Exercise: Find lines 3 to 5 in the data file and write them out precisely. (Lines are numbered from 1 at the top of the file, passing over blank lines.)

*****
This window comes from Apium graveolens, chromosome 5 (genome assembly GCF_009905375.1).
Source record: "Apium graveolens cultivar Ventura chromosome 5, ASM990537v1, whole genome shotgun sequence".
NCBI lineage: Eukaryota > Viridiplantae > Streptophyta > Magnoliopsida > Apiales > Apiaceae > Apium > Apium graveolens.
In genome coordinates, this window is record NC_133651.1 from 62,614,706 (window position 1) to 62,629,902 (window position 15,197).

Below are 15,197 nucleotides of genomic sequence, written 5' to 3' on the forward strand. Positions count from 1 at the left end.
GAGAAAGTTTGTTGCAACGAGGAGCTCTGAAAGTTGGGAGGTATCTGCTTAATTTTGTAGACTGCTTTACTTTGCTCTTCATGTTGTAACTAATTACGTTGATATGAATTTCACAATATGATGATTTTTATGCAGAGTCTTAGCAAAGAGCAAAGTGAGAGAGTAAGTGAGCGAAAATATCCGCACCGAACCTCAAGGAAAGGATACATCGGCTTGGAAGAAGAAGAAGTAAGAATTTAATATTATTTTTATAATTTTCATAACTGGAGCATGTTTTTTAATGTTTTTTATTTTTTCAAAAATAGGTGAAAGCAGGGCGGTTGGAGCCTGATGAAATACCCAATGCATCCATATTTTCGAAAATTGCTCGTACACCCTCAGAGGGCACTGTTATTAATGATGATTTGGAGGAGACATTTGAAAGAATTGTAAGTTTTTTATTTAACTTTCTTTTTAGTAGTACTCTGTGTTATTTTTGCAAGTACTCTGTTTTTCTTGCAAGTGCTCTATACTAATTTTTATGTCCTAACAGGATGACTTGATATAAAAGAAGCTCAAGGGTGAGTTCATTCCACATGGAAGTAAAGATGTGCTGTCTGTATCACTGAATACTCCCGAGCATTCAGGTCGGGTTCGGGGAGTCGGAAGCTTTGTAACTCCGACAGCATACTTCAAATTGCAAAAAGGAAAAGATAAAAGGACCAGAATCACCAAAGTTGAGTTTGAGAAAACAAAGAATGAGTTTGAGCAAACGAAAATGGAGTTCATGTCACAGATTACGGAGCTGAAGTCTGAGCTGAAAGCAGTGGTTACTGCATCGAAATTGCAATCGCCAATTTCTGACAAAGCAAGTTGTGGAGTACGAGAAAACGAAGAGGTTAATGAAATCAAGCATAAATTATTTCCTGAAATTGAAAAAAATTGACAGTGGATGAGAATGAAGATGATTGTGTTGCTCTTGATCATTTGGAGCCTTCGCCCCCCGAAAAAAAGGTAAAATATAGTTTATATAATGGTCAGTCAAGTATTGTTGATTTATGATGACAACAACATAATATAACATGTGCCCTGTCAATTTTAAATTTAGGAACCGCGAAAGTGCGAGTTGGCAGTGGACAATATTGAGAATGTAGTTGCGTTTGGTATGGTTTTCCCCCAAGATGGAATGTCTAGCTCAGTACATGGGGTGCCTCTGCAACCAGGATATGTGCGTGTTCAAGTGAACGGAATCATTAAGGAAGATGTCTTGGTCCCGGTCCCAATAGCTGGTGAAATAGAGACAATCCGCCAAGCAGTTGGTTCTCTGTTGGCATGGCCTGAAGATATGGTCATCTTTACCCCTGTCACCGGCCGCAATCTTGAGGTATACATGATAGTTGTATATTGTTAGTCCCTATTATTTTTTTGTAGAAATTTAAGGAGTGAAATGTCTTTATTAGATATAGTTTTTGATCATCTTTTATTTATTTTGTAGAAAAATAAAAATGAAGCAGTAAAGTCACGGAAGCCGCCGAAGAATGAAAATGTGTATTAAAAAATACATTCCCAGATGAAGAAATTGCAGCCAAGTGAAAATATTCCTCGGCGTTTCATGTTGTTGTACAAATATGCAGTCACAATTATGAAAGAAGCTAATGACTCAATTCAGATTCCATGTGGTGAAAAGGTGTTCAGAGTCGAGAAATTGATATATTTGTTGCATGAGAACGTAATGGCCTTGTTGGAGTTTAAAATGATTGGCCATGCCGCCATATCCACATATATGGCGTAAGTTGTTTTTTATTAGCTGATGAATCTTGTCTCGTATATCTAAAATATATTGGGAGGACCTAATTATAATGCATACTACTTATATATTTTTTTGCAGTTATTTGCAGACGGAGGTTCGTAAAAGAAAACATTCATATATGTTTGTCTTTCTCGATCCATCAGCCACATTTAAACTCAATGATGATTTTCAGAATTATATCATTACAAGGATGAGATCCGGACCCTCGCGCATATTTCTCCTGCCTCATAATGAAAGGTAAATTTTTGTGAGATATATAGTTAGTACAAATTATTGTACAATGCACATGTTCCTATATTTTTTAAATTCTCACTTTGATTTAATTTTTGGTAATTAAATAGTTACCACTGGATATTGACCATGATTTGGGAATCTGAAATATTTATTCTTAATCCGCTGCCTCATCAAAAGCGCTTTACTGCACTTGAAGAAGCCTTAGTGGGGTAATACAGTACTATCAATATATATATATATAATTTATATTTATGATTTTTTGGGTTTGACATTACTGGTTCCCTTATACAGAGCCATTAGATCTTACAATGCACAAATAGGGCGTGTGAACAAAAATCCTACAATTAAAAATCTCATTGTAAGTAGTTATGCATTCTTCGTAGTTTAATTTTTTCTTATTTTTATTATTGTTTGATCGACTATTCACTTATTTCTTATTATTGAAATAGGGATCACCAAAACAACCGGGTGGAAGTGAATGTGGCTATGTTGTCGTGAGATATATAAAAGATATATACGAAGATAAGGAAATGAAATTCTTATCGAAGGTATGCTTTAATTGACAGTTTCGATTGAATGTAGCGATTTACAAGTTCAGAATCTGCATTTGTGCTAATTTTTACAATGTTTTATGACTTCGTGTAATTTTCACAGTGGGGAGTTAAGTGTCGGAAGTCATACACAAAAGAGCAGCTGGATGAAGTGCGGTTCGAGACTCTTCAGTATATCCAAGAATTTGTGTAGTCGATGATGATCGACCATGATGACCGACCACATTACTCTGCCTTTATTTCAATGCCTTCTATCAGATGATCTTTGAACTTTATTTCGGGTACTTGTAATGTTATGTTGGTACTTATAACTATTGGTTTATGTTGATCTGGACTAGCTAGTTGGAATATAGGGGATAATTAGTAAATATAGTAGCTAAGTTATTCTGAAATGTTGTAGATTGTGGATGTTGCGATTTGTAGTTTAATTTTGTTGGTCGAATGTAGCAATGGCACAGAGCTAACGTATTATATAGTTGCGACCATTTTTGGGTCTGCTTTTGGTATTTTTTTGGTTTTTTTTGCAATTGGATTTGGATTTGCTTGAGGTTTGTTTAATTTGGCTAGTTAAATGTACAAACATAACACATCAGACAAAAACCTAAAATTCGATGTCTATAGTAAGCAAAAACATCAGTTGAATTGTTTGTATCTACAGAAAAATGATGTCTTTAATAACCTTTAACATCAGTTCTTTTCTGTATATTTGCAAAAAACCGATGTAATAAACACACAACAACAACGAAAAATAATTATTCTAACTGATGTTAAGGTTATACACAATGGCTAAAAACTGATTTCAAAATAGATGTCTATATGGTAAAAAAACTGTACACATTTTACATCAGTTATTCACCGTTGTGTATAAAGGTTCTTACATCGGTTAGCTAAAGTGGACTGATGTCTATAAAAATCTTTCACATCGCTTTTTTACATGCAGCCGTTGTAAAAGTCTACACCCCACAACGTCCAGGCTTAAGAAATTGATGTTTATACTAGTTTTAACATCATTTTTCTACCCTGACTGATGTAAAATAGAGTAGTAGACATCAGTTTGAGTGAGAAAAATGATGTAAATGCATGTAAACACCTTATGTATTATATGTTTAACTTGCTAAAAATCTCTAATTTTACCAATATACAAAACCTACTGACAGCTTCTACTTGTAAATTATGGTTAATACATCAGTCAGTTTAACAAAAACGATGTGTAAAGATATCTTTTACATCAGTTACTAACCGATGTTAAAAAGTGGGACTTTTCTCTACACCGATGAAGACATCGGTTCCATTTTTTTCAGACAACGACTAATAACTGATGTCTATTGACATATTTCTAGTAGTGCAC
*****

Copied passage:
NCBI lineage: Eukaryota > Viridiplantae > Streptophyta > Magnoliopsida > Apiales > Apiaceae > Apium > Apium graveolens.
In genome coordinates, this window is record NC_133651.1 from 62,614,706 (window position 1) to 62,629,902 (window position 15,197).

Below are 15,197 nucleotides of genomic sequence, written 5' to 3' on the forward strand. Positions count from 1 at the left end.